Advent with Barth: Of Wombs and Tombs (A Brief Reflection on the Virgin Birth and Resurrection of Jesus Christ)

Second Sunday of Advent, December 9, 2018

Sally Lloyd-Jones wrote The Jesus Story Book Bible several years ago. This is a great volume for all parents who desire to teach their children about how the Bible points us to Jesus and his salvation. But when one begins to read the Bible, we immediately see that the world is different than we expect it to be. Karl Barth has said that the world we see in the Bible is “a strange, new world.” It is a world filled with God breaking into our reality doing things that are beyond the grasp and understanding of human reason. Jesus is God in the flesh, and this means that God has acted miraculously within this person.

As we look at the Christmas story, we cannot escape the miracle that is the Virgin birth. But we cannot act as if this story of a Virgin bearing a son is foreign to the Bible. The Bible is filled with stories of women, who were unable to conceive children, miraculously becoming pregnant and bearing a child of promise. In Genesis, we see Sarah giving birth in her old age to Isaac. We see Jacob’s wife, Rachel, giving birth to Joseph, who became a child of promise. So, when Mary conceives by the Holy Spirit, we should not be overcome with doubt. Instead, we should see that this is business as usual for our God.

But the Virgin womb isn’t just a miracle of biology. This is a foreshadowing of what God is truly up to. Karl Barth says that the Virgin womb of Christmas and the empty tomb of Easter are no accidents. The miracles of the Virgin Mary bearing the Christ child and the tomb from which Christ is resurrected belong to one another. These two miracles, according to Barth, show us that the existence of Christ is purposeful and not accidental. Instead, the existence of Christ begins and ends with what we experience as life and as death. We cannot understand the Virgin birth nor the resurrection fully within our reason, but we know that both point to something outside of ourselves – something greater and something more majestic than we can understand. Both point us to the reality that Christ breaks into our reality and overcomes all the limitations that sin and death impose upon us. It points us to the reality of salvation and the power of God. And as we live our lives from the womb to the tomb, we see that God can do things that we cannot ever imagine or think.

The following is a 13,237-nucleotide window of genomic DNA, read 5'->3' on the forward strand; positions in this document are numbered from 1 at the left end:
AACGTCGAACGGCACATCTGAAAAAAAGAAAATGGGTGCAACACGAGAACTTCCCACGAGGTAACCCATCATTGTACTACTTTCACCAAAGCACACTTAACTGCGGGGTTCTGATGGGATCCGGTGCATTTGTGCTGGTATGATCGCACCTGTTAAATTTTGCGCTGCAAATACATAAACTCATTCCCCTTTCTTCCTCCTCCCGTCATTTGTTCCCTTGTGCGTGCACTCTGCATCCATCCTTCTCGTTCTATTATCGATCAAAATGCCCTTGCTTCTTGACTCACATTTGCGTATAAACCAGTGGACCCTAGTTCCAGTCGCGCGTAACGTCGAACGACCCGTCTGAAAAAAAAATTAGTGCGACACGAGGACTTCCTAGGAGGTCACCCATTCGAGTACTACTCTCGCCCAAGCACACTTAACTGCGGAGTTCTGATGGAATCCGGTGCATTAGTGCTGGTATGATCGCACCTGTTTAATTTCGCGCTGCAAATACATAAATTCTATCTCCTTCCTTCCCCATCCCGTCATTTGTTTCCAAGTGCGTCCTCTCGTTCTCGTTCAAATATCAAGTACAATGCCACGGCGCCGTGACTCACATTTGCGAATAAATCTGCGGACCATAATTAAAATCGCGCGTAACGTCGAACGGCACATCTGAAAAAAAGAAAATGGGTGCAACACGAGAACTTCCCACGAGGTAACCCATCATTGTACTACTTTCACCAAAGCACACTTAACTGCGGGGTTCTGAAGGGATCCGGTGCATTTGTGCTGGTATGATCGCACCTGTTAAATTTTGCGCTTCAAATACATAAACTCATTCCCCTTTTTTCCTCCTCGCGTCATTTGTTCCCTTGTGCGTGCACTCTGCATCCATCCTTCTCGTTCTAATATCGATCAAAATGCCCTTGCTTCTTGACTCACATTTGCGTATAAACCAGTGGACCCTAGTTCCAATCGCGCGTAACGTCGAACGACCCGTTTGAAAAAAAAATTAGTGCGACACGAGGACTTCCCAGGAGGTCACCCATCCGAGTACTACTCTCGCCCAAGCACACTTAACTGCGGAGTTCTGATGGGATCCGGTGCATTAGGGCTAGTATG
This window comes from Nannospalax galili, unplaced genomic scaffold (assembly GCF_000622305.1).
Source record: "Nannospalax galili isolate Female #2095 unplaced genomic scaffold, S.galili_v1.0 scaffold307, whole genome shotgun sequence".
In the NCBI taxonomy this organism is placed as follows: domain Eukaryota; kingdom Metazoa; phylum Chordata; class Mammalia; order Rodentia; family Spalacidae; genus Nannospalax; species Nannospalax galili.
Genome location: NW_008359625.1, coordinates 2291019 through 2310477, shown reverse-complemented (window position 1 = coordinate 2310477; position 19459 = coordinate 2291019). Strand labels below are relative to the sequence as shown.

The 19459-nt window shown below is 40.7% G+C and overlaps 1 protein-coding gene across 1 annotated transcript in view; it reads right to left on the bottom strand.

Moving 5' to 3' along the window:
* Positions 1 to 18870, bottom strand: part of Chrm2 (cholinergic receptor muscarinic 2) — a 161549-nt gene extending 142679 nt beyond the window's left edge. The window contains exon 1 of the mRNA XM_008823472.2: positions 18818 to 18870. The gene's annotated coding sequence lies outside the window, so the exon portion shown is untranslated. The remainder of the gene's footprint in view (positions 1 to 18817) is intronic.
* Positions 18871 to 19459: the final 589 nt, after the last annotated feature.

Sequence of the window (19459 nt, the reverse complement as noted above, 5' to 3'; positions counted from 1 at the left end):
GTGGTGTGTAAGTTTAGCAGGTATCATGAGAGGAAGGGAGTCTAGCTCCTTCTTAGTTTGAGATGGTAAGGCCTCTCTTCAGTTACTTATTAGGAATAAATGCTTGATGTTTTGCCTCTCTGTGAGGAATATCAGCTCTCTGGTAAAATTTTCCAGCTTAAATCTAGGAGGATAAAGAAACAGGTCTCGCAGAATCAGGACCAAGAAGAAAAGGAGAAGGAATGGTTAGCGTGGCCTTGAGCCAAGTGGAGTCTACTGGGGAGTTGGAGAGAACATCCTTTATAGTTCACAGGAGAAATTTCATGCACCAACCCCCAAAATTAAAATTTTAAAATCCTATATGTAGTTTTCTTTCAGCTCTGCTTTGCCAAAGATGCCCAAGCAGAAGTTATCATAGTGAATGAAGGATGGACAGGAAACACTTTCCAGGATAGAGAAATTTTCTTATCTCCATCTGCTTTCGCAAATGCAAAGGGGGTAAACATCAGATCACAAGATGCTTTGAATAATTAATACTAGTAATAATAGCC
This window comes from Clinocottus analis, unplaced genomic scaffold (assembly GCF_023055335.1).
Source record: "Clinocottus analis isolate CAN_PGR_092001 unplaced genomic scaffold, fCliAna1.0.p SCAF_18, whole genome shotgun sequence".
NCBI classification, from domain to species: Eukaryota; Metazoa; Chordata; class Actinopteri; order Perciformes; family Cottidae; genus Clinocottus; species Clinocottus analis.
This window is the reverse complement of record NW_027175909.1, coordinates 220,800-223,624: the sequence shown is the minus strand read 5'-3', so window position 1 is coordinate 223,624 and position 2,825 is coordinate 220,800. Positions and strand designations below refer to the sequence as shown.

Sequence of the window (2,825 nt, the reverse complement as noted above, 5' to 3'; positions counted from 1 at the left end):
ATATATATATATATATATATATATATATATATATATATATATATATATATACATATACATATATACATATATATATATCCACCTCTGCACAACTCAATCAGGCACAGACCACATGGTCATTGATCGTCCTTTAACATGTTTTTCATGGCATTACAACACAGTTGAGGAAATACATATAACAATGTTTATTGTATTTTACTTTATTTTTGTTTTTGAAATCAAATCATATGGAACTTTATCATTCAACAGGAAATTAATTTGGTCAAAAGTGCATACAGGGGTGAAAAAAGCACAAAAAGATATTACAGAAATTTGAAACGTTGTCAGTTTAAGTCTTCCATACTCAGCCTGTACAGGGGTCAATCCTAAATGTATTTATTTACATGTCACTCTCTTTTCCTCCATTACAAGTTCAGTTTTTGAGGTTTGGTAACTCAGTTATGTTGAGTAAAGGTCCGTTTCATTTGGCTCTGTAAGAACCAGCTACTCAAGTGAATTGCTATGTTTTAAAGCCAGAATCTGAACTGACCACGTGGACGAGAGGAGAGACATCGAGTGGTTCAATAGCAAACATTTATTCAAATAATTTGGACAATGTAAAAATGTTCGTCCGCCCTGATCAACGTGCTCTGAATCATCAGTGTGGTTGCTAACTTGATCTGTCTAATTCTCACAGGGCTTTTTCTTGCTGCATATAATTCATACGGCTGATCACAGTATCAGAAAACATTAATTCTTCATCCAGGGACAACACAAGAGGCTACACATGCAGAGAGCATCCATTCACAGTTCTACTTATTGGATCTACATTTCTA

This Advent season is filled with opportunities for us to understand and realize that the “strange, new world of the Bible” does “whisper” the name of Jesus in every one of its pages as well as our lives. May we realize that from birth to death, our lives bear witness to the great miracle of life that we have in Jesus Christ. And may we live filled with the assurance that this Christ that was born from both a Virgin womb and empty tomb is all we need to encounter the world around us. Amen.

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